The Belgic Confession of Faith, article 5, speaking of the dignity and authority of holy scripture, states that they are: “for the regulation, foundation, and confirmation of our faith.” Note, ‘for the regulation.’ It is holy scripture that is to regulate the entirety of our worship of God. That, of course, includes what we do when we gather together as congregations of the Lord’s people. In John Calvin’s volume entitled ‘Reforming the Church,’ he highlights the need of this as an ongoing task throughout the age. Surely, this is the greatest need in our day, when confusion to the utmost abounds. The traditions of Rome that once were abhorred in Protestantism are now practised widely. It is a reformation of doctrine first and foremost that is needed, a return to doctrinal preaching, because that is what or doesn’t regulate how we worship. Doctrine is the servant of worship. The latter is what we will do in heaven, therefore, it is imperative we learn the former now.
The Principle That Regulates:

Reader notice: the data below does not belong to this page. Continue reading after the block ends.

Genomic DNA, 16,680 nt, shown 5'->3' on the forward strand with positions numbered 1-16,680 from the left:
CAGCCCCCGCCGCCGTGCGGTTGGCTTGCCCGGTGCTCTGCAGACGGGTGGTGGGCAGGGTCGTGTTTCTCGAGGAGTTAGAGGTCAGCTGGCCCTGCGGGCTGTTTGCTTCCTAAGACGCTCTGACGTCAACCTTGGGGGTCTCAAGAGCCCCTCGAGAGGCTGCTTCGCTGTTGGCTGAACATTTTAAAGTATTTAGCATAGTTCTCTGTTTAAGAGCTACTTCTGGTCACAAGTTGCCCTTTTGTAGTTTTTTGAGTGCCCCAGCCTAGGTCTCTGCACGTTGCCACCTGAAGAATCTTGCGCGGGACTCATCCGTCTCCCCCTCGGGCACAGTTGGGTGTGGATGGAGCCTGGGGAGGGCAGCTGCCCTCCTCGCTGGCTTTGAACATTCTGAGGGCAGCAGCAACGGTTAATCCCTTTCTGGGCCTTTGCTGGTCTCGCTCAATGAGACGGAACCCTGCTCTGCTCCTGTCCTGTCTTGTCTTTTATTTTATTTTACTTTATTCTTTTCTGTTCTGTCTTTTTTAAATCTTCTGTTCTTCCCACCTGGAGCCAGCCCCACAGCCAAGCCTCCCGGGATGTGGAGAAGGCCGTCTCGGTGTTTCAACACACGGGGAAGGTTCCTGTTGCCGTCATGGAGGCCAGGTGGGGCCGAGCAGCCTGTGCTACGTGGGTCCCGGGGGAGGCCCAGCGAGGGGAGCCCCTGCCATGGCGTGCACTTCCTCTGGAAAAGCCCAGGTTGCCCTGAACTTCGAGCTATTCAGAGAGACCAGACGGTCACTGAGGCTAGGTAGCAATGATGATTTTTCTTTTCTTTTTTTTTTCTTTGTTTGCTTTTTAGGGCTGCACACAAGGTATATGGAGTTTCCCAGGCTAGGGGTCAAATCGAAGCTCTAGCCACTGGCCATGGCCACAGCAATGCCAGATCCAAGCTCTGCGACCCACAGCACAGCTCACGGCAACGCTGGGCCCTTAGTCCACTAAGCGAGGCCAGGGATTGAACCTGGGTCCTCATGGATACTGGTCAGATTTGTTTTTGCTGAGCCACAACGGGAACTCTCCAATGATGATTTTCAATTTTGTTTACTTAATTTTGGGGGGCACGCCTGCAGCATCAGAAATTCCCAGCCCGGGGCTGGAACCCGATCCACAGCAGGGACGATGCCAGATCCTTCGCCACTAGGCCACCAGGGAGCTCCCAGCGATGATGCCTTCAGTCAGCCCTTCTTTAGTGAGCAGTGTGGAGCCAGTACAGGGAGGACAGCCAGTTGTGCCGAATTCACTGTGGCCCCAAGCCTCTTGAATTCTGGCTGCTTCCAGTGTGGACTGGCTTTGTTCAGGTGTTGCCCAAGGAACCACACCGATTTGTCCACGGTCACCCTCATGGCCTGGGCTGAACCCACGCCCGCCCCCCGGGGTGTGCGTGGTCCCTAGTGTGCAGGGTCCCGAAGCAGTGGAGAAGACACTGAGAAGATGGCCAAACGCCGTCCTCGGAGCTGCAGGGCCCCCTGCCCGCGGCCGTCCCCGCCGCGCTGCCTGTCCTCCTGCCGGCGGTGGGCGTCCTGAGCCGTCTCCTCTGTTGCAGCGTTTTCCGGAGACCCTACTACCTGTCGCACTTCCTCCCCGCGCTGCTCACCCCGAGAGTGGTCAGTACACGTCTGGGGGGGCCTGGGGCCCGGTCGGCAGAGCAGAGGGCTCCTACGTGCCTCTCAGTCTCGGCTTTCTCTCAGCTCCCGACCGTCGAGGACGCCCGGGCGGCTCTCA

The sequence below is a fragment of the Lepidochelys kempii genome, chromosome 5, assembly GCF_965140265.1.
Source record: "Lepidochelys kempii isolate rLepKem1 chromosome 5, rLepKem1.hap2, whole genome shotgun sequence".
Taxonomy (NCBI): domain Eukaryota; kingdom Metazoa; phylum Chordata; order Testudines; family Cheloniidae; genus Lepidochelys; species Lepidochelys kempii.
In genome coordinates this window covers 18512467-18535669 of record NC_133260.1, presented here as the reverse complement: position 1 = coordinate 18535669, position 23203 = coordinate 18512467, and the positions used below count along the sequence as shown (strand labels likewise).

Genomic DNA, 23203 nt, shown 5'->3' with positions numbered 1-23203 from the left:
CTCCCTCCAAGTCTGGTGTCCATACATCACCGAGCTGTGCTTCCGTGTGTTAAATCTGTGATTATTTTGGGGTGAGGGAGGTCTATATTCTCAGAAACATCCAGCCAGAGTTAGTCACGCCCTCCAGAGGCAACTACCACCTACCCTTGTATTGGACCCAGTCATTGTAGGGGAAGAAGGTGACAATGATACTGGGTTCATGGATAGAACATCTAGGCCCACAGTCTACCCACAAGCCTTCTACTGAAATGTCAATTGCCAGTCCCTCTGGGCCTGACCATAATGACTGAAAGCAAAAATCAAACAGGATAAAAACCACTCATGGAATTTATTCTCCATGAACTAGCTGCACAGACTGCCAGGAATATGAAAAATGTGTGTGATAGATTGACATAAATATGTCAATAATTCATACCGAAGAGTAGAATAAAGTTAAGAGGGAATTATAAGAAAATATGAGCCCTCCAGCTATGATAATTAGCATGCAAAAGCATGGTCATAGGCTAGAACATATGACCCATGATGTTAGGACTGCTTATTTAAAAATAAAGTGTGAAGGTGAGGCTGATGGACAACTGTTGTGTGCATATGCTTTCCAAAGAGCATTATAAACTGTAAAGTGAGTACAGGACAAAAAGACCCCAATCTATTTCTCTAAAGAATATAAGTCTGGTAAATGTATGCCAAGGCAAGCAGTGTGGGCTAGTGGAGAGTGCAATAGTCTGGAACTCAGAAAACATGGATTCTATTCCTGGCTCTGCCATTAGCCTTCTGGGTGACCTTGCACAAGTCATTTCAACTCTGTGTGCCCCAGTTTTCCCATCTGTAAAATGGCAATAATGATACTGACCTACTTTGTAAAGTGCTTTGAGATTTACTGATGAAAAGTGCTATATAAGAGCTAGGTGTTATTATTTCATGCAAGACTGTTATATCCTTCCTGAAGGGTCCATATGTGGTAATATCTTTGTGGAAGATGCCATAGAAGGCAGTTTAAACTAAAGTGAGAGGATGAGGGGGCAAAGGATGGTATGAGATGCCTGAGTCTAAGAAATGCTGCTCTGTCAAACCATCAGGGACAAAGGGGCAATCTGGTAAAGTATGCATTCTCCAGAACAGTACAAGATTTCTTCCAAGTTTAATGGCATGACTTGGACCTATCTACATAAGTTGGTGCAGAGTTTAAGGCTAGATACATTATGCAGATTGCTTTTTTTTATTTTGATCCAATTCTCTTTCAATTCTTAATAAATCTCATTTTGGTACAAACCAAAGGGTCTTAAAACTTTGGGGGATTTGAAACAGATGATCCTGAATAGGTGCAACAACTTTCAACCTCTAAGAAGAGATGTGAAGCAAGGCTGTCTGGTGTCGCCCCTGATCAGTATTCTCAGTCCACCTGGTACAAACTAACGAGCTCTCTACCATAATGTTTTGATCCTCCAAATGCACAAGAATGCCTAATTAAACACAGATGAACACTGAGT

Is scripture, alone. Otherwise, we are left to our own devices. A tradition of pick and mix, neither pragmatism nor culture is the answer. The book of exodus splits into two parts, redemption and worship. As a result of God’s redeeming grace God’s people are to worship him and they are told how too. It was anything but a free-for-all. It was regulated, by what God said, scripture, in other words. Anything kindles the wrath of God: “And when they came to Nachon’s threshingfloor, Uzzah put forth his hand to the ark of God, and took hold of it; for the oxen shook it. And the anger of the LORD was kindled against Uzzah; and God smote him there for his error; and there he died by the ark of God” (2Samuel 6:6-7). And: “Nadab and Abihu, the sons of Aaron, took either of them his censer, and put fire therein, and put incense thereon, and offered strange fire before the LORD, which he commanded them not. And there went out fire from the LORD, and devoured them, and they died before the LORD” (Leviticus 10:1-2). And: “And they have built the high places of Tophet, which is in the valley of the son of Hinnom, to burn their sons and their daughters in the fire; which I commanded them not, neither came it into my heart” (Jeremiah 7:31). It is God who regulates how he is to be worshipped, not we ourselves. The worship that he requires is to spiritual in nature (John 4:24). This includes the elements of worship, for example, preaching, the sacraments, prayer, our offerings, and not only singing but what we sing. It is not left to our whim and fancy. Some would advocate that if it is not forbidden it must be okay. That is the Lutheran and Anglican position. The Reformed position is radically different, what is commanded is what is permissible, nothing more. God rules he regulates how he is to be worshipped.